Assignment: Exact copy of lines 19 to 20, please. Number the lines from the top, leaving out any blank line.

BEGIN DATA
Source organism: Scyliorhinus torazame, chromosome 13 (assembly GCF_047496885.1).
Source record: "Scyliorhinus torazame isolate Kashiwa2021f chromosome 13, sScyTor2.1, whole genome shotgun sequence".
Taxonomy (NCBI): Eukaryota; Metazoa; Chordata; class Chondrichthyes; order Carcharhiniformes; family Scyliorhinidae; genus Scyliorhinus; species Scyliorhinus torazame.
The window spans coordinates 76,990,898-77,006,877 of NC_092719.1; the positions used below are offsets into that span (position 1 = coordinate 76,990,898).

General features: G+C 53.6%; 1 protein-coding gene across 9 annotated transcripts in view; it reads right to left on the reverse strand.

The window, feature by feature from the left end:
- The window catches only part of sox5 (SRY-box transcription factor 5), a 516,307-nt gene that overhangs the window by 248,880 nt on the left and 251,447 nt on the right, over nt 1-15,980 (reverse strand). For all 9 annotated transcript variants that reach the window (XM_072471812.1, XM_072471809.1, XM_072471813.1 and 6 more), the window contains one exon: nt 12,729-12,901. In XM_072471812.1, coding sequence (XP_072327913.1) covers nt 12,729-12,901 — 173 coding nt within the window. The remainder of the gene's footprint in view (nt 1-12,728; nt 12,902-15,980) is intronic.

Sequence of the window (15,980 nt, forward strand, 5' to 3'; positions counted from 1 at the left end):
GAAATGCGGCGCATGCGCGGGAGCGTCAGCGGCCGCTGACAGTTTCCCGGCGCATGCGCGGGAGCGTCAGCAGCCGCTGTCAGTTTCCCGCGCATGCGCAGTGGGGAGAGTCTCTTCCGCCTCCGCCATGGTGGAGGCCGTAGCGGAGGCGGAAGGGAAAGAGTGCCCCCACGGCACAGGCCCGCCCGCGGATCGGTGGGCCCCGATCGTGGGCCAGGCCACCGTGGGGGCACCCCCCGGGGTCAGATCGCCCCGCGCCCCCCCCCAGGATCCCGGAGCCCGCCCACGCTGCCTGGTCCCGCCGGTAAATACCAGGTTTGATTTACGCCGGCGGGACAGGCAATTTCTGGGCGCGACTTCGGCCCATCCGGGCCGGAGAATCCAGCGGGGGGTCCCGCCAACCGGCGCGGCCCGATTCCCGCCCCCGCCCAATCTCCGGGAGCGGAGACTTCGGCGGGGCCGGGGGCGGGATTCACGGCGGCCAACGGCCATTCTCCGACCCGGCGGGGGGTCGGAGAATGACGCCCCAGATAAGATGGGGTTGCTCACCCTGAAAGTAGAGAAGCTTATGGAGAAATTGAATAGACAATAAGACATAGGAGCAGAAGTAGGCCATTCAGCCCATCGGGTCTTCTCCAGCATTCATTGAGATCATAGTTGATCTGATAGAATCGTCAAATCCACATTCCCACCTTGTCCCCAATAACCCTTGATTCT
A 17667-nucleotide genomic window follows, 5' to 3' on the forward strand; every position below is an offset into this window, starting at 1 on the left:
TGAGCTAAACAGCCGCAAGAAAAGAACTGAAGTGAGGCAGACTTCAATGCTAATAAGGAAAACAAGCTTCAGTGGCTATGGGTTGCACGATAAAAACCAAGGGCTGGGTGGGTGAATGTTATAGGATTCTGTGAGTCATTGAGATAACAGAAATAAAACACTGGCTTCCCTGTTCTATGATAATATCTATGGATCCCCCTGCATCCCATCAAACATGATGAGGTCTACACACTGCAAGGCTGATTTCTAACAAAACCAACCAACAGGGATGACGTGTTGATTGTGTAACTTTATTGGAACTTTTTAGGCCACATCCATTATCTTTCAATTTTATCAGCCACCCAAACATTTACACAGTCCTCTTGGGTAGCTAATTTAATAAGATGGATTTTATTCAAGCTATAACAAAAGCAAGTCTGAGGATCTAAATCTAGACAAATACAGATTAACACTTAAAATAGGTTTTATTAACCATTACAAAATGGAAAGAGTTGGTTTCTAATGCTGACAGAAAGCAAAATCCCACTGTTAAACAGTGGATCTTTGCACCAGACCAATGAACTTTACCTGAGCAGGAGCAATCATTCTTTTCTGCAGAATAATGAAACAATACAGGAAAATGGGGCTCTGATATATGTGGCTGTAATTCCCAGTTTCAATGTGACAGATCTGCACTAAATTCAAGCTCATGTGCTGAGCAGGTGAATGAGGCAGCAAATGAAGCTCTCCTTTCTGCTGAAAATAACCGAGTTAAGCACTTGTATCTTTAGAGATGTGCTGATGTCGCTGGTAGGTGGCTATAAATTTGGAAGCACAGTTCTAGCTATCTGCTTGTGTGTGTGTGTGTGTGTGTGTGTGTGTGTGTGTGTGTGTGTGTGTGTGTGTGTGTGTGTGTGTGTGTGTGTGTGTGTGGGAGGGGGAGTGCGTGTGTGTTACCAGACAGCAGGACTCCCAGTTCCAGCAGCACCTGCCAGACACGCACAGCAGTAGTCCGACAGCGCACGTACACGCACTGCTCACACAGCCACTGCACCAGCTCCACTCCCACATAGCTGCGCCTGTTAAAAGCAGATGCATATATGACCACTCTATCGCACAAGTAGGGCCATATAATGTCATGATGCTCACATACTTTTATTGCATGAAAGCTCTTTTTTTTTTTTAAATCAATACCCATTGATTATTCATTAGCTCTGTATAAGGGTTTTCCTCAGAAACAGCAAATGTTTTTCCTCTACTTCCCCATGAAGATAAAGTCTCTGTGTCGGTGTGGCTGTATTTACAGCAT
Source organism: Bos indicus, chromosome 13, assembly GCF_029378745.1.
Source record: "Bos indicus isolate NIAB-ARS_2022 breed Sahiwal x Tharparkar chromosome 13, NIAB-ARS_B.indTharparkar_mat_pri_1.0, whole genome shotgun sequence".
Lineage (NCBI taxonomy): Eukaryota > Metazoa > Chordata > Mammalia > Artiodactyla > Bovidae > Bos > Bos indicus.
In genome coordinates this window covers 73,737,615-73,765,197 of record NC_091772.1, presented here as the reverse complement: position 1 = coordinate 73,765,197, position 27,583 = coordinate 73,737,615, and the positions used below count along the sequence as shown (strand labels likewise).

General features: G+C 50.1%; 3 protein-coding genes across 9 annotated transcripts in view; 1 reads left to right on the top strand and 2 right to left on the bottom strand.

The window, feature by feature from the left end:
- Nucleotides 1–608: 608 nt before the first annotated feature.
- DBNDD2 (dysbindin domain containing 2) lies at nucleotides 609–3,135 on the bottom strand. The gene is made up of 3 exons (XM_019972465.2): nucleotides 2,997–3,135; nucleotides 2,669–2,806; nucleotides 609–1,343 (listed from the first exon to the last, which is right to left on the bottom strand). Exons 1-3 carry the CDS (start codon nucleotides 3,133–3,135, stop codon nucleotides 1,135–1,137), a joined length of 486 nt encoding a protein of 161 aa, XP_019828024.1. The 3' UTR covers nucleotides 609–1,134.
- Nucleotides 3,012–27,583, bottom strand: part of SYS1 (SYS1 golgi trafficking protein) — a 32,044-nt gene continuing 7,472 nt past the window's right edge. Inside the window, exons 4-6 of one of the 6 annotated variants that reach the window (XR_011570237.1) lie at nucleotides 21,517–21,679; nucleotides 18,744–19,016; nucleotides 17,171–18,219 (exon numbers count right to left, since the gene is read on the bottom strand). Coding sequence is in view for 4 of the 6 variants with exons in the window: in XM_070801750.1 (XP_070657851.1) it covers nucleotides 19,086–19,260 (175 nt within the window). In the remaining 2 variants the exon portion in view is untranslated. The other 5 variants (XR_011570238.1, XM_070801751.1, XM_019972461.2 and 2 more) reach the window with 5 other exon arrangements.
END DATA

- DBNDD2 (dysbindin domain containing 2) lies at nucleotides 609–3,135 on the bottom strand. The gene is made up of 3 exons (XM_019972465.2): nucleotides 2,997–3,135; nucleotides 2,669–2,806; nucleotides 609–1,343 (listed from the first exon to the last, which is right to left on the bottom strand). Exons 1-3 carry the CDS (start codon nucleotides 3,133–3,135, stop codon nucleotides 1,135–1,137), a joined length of 486 nt encoding a protein of 161 aa, XP_019828024.1. The 3' UTR covers nucleotides 609–1,134.
- Nucleotides 3,012–27,583, bottom strand: part of SYS1 (SYS1 golgi trafficking protein) — a 32,044-nt gene continuing 7,472 nt past the window's right edge. Inside the window, exons 4-6 of one of the 6 annotated variants that reach the window (XR_011570237.1) lie at nucleotides 21,517–21,679; nucleotides 18,744–19,016; nucleotides 17,171–18,219 (exon numbers count right to left, since the gene is read on the bottom strand). Coding sequence is in view for 4 of the 6 variants with exons in the window: in XM_070801750.1 (XP_070657851.1) it covers nucleotides 19,086–19,260 (175 nt within the window). In the remaining 2 variants the exon portion in view is untranslated. The other 5 variants (XR_011570238.1, XM_070801751.1, XM_019972461.2 and 2 more) reach the window with 5 other exon arrangements.